Thank you for this article. It has troubled me that such a blanket response has come from those with the power to influence young minds. However, I agree with Anne McCormack that there is no support in the article for the position of women who support women's rights. I quietly rejoiced in Amnesty's position as one that recognises the serious nature of such a decision that some women must take and questions the right of organisations to try to govern this decision without lobbying for the removal of circumstances which lead to such a decision. I do not believe that the decision to abort a fetus is taken lightly but there are some circumstances in which this must happen for the common good.

Cecily McNeill | 16 November 2007  

Another point needs to be made. Let us assume the shoe was on the other foot. Assume there was an organisation which was dedicated to the eradication of abortion, and was really effective in such a thing. Let us assume further that this organisation additionally supports torture in some circumstances. Now, I think most people would agree that there is a good case for boycotting such an organisation. In fact, I suspect Fr Brennan himself would be quite eager to argue that such an organisation should be boycotted. Why not here?

One should take into account the fact that abortion is itself the torture, of at least one person, in most cases of two. Far from being a right to choose, it seems in most cases to act to remove the number of choices available to women.

KK | 16 November 2007  

I can assure Maureen that those of us who work with teenagers don't see a black and white world - it is full of ambiguities and contradictions. I am somewhat disappointed to have people write about kneejerk, unthinking etc, and really not allow that people may be following their consciences. I suspect many also have not looked at the charter of the Benenson society. Frank's argument is at two levels. The first is about authority and Frank argues that a Catholic could in good conscience remain a member of amnesty, an argument that I basically accept. That is not to say because one could remain a member that you should remain a member. This second level of Frank's argument he himself leaves an open question.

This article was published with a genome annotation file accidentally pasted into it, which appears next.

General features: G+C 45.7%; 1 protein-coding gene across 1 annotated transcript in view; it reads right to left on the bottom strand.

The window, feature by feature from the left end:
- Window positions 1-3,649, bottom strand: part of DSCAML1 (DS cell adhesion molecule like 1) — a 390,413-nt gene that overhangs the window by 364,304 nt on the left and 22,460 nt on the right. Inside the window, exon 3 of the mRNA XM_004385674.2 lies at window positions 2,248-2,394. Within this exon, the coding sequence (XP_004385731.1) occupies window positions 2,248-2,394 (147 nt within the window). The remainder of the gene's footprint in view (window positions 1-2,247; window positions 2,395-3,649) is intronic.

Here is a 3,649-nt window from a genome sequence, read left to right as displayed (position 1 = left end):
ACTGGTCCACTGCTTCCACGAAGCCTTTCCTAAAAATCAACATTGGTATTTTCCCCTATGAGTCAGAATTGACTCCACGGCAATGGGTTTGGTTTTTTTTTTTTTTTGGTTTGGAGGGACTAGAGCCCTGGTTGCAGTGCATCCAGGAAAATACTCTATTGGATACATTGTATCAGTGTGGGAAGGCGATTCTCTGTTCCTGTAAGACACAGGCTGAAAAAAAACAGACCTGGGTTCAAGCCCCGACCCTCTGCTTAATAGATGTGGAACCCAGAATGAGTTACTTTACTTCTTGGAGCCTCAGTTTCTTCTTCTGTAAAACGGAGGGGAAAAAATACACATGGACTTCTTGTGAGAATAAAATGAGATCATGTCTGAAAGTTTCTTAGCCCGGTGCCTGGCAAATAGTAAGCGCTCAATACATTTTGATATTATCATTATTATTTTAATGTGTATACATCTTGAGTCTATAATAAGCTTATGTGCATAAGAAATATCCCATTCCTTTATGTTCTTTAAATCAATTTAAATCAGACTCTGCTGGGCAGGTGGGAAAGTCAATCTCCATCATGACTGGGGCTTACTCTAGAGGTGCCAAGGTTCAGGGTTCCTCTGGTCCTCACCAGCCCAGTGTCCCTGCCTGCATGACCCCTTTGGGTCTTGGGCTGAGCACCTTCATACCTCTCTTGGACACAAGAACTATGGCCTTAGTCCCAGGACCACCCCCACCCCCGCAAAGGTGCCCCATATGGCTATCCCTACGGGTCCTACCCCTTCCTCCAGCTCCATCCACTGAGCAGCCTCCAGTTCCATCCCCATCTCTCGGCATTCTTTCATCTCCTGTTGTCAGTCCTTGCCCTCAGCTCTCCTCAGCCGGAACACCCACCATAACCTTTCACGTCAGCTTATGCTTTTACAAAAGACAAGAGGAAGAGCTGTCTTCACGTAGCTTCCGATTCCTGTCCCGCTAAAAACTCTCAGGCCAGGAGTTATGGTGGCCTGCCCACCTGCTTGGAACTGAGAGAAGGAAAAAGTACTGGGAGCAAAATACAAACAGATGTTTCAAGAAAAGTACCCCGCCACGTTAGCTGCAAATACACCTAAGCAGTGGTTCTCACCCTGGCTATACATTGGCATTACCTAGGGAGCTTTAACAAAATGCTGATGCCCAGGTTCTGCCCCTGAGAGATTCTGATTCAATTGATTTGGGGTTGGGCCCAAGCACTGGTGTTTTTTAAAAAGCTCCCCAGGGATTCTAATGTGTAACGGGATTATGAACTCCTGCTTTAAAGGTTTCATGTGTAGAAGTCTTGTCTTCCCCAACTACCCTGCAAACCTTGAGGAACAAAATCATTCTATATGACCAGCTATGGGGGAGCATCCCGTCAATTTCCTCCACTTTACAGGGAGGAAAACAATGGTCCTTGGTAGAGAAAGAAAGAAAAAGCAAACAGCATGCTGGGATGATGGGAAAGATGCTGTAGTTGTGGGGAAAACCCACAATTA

chris middleton | 16 November 2007  

Drasko Diszdar makes the point that the Catholic Church defines all non-spontaneous abortion as murder. Like several of the other correspondents,I cannot agree with this opinion. It's a very complex question, and a simple equaation of abortion with murder helps no-one. In practice, I don't think too many Catholic women would believe a woman who had a termination is a murderer. If the Church would address the complexity of the situation, it would be better able to help women to make a decision in accord with their informed conscience. Being 'pro-choice' doesn't mean we'd automatically choose abortion, but we don't get a lot of help with sorting out the issue. Perhaps Amnesty may be inadvertently giving us the kind of help we seek, not to permit abortion, but to make an informed decision.